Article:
It uses an exo-glove with embedded sensors and artificial intelligence software to design a game-based therapy program for patients with neurological and musculoskeletal injuries to help them regain their hand mobility.
Only 10 percent of stroke victims are able to fully recover. The main reasons for them to drop off from the rehabilitation program are costs, inability to visit doctor’s office on a regular basis for many months and lack of motivation due to slow improvements.
Rapael Smart Glove solves these problems. It is now available for rent at only $99 a month. The patients can use it at home and their caregivers can monitor the progress in a real time, review over-the-time reports, and modify the regime based on results. The device has proven its high efficiency and ability to keep the users motivated to stick to the program.
Another exciting project is VERA Solution designed by Reflection Health. The VERA™ Solution is an on-demand virtual exercise rehabilitation assistant that brings the guidance of a physical therapist into the home and gives clinicians tools to remotely monitor patient progress beyond the traditional in-clinic setting.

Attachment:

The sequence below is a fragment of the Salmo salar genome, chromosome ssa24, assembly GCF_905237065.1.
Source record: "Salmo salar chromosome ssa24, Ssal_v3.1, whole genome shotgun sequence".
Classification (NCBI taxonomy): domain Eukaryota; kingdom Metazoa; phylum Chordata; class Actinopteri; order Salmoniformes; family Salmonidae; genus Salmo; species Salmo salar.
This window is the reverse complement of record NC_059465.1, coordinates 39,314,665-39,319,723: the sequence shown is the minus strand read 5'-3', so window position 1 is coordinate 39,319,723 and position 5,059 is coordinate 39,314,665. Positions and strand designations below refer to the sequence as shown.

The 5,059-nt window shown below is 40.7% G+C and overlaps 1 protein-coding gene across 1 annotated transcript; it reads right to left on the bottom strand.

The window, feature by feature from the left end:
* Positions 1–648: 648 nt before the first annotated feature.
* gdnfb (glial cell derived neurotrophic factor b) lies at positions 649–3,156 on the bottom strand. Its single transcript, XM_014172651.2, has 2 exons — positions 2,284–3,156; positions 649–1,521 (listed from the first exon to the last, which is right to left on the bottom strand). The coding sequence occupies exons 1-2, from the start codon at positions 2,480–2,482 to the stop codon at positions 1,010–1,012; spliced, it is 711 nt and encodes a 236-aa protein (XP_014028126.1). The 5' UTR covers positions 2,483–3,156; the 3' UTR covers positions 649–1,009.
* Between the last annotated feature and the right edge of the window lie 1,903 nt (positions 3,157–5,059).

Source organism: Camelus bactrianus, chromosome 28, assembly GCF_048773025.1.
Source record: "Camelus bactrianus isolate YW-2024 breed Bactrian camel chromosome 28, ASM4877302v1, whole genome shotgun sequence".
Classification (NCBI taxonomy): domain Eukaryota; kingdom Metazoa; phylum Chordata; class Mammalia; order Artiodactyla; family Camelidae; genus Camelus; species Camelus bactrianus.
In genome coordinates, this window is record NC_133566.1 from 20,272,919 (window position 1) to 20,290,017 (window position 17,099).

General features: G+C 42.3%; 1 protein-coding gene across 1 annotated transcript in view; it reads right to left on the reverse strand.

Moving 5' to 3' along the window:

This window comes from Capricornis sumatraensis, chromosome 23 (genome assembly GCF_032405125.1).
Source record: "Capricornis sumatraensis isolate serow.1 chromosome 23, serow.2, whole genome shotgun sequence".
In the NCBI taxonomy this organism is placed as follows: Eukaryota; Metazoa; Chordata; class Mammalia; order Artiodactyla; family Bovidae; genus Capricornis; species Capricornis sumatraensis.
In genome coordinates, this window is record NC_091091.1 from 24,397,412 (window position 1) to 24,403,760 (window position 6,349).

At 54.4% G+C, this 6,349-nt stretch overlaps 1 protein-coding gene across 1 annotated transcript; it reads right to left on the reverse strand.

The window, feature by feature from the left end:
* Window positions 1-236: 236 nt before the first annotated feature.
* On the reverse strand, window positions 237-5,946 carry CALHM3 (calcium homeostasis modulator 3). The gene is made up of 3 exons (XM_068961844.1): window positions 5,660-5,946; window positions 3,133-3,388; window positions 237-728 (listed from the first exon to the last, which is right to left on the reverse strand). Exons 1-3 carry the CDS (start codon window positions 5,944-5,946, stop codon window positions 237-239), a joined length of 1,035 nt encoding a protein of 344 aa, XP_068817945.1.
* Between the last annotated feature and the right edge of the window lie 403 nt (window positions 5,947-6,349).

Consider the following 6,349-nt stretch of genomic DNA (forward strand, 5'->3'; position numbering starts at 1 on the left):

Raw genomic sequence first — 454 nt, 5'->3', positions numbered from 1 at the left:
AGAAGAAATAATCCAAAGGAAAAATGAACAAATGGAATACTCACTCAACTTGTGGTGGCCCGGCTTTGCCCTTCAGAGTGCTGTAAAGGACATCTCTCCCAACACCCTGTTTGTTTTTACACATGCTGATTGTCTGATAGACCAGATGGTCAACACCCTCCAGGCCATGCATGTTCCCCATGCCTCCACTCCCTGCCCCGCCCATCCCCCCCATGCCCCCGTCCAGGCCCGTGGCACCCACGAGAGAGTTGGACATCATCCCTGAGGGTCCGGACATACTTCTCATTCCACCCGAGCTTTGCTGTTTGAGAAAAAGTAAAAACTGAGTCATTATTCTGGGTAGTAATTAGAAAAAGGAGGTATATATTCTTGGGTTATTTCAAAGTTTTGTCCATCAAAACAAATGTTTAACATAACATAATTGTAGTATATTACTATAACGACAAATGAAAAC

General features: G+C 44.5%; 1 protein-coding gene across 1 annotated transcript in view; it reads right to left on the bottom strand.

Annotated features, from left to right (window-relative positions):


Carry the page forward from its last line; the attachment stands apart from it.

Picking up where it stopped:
VERA integrates a broad menu of exercises, an animated avatar coach, and a 3D imaging system to monitor, measure, and record movements of approximately twenty-two joints in a three-dimensional space. VERA also provides a real-time feedback to ensure that the patients do the prescribed exercises correctly.
Caregivers have 24/7 access to the patient’s intuitive dashboard to remotely analyze the progress. It saves their time and helps make the program more efficient.
Recently, Reflection Health signed an agreement with Yale New Haven Hospital to provide in-home post-surgery therapy for the patients.
Constant Therapy app is another example of technology used to help survivors of strokes and traumatic brain injuries regain lost cognitive and language skills. It allows speech-language pathologists and occupational therapists to plan home exercise programs and remotely track their patients’ achievements.
The program includes 65 task categories and more than 60,000 exercises available on a tablet. Artificial Intelligence software intuitively adjusts the tasks and offers different exercises based on the patient’s performance.